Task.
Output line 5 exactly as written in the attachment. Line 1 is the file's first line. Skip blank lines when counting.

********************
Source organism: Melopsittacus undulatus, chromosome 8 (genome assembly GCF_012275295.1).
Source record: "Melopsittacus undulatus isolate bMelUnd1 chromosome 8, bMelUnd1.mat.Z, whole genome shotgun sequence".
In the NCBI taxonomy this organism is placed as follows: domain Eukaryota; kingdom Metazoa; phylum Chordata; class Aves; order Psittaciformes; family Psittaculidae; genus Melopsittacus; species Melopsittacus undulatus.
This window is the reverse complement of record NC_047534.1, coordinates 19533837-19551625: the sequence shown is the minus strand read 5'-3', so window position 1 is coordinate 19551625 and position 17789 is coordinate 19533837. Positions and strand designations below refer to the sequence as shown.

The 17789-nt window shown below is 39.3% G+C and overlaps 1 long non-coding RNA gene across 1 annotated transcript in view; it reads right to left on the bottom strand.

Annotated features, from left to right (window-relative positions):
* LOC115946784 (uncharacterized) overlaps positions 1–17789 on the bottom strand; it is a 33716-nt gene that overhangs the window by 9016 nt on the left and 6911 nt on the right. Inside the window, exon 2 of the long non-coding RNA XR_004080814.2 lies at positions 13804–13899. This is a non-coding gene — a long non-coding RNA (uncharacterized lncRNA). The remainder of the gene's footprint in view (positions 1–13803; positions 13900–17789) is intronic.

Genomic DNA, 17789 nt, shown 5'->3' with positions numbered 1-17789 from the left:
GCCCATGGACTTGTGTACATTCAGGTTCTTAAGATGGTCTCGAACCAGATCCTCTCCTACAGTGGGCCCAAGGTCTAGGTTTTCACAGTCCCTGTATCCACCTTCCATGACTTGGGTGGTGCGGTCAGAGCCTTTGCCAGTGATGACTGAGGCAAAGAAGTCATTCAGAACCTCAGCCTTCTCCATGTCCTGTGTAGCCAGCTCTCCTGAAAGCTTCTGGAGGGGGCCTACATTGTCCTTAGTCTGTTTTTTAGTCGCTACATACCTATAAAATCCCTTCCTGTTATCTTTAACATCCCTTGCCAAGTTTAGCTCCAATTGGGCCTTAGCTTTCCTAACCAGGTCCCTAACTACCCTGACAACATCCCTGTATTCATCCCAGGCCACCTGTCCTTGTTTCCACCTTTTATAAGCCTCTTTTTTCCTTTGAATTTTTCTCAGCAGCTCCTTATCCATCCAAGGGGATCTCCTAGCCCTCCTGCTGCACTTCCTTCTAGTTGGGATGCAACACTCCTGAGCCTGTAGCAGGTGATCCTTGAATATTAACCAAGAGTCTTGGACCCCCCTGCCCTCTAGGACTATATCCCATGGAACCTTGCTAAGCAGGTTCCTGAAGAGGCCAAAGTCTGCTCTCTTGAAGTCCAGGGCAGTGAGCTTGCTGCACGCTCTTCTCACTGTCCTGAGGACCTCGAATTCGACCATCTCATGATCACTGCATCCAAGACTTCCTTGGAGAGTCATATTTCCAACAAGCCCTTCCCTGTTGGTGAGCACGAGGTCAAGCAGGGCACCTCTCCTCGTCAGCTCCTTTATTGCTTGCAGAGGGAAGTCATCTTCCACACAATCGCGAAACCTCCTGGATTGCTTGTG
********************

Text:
The 17789-nt window shown below is 39.3% G+C and overlaps 1 long non-coding RNA gene across 1 annotated transcript in view; it reads right to left on the bottom strand.